Toward a theory of hynotic behavior: Effects on suggestibility of task motivating instructions and attitudes toward hypnosis


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Abstract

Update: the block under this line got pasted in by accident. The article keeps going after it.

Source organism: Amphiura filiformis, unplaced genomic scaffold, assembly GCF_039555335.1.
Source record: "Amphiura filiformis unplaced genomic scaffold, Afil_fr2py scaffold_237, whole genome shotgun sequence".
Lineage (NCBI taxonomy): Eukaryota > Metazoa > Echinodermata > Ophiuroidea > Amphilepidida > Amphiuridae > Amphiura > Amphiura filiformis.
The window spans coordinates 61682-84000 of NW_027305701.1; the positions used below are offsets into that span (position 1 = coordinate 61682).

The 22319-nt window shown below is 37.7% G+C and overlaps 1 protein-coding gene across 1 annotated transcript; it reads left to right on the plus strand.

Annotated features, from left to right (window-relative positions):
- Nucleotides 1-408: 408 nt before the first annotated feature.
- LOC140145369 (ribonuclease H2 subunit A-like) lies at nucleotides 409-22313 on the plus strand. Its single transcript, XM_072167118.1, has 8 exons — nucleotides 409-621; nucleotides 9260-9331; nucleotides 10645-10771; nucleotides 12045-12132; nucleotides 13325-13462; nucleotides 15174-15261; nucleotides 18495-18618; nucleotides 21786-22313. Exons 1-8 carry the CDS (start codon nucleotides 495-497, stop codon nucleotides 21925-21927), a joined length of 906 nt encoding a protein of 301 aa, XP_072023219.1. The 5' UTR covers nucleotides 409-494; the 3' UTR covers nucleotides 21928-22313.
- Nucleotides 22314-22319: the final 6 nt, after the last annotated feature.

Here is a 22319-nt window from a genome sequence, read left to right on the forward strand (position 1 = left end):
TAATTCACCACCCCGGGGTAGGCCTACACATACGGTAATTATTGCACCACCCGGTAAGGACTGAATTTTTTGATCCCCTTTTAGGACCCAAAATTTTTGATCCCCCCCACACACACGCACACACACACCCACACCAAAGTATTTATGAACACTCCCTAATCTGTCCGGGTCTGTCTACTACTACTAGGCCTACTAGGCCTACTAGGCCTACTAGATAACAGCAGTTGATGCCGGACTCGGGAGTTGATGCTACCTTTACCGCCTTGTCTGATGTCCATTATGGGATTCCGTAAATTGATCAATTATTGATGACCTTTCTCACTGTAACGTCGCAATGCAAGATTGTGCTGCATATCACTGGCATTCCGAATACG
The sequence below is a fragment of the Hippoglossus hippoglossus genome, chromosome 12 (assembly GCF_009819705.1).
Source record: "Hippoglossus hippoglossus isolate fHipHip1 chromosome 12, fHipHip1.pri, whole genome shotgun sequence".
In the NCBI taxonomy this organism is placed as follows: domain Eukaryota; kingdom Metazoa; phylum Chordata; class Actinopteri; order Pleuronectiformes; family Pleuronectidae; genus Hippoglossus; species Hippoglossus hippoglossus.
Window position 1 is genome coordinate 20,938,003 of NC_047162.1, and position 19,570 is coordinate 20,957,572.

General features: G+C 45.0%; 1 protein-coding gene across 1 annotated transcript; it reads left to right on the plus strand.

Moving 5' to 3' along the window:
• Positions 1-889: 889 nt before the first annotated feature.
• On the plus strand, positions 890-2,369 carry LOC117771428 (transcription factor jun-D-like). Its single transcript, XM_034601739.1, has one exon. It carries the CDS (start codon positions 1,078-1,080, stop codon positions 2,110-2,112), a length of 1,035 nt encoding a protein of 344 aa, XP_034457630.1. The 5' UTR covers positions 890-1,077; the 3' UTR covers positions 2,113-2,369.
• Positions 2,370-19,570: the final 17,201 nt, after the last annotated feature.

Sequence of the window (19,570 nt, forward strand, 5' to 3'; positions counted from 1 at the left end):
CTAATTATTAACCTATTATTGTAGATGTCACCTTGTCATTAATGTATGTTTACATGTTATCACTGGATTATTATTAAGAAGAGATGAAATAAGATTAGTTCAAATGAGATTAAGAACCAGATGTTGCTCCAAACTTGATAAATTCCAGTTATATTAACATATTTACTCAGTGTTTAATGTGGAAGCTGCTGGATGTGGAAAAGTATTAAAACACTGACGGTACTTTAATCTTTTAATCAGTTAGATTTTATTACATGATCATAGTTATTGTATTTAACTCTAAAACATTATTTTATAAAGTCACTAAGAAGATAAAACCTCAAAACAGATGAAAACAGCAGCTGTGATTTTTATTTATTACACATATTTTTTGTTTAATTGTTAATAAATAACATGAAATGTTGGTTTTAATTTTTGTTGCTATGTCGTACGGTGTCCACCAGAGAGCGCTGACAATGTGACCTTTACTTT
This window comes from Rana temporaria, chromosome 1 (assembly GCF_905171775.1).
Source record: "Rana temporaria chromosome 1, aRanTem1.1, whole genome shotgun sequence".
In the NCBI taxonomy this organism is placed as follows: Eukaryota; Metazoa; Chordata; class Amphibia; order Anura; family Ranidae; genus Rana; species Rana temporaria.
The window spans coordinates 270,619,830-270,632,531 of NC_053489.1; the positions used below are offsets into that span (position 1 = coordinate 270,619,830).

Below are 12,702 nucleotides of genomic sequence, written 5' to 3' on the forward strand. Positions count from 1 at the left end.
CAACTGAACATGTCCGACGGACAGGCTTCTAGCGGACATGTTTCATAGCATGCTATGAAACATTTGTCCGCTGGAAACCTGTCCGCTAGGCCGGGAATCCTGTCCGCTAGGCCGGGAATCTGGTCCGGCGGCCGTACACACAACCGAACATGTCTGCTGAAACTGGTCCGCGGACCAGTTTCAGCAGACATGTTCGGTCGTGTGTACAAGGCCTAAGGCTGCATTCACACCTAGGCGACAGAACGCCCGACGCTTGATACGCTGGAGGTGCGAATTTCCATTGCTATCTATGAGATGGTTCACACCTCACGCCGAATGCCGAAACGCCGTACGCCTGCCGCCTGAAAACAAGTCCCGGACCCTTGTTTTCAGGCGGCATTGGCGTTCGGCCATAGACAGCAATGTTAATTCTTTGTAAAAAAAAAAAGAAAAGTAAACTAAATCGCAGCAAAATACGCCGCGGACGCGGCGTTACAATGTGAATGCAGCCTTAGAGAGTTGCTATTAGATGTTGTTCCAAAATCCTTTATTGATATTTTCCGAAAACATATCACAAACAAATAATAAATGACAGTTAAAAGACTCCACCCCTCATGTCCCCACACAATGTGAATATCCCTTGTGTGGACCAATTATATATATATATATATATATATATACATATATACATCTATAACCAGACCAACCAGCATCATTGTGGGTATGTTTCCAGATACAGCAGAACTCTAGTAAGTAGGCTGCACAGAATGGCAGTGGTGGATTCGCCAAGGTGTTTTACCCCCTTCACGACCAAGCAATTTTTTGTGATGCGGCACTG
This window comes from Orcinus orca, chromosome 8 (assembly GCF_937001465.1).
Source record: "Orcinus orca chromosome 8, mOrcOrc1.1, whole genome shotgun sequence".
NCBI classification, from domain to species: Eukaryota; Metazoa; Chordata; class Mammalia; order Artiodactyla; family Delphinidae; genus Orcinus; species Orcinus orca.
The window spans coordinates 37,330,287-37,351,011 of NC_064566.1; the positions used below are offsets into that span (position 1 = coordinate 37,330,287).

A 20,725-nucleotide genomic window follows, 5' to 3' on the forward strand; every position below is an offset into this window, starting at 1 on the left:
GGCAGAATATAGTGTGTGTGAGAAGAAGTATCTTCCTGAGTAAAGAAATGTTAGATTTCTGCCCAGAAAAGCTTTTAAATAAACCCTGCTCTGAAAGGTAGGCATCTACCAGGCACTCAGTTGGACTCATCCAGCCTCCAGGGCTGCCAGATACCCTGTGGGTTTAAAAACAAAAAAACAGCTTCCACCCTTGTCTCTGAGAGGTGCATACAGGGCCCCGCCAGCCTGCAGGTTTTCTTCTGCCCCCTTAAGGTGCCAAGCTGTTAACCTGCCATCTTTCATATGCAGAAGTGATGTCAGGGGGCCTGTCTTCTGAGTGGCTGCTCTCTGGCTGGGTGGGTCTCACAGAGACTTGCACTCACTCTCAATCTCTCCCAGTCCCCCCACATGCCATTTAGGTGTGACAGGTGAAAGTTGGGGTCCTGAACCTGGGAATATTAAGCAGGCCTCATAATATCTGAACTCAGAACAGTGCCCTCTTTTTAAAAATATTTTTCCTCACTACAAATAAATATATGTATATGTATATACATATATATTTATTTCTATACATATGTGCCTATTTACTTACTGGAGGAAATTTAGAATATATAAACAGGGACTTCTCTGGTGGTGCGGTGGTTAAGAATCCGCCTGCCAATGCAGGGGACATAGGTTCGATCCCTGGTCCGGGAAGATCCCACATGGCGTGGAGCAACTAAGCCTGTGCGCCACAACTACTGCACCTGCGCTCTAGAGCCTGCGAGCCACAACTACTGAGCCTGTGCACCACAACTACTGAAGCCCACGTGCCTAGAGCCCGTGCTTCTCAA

Attitudes toward hypnosis were assessed in 75 college students. 3 weeks later the students were required to participate in an experiment in which they were tested individually on the Barber Suggestibility Scale. The scale was administered under 3 experimental treatments with 25 Ss, ½ with positive attitudes toward hypnosis and ½ with nonpositive attitudes, assigned randomly to each treatment. The treatments were: Task Motivating Instructions, Hypnotic Induction Procedure, Direct Suggestions (Control). The findings confirmed Hypotheses 1 and 2 which stated: (a) Ss given either brief task motivating instructions or a procedure of the type traditionally termed a hypnotic induction show greater response to suggestions than Ss given neither task motivating insructions nor a hypnotic induction; and (b) brief task motivating instructions and an extended hypnotic induction procedure both elicit high levels of suggestibility. (46 ref.) (PsycINFO Database Record (c) 2006 APA, all rights reserved)

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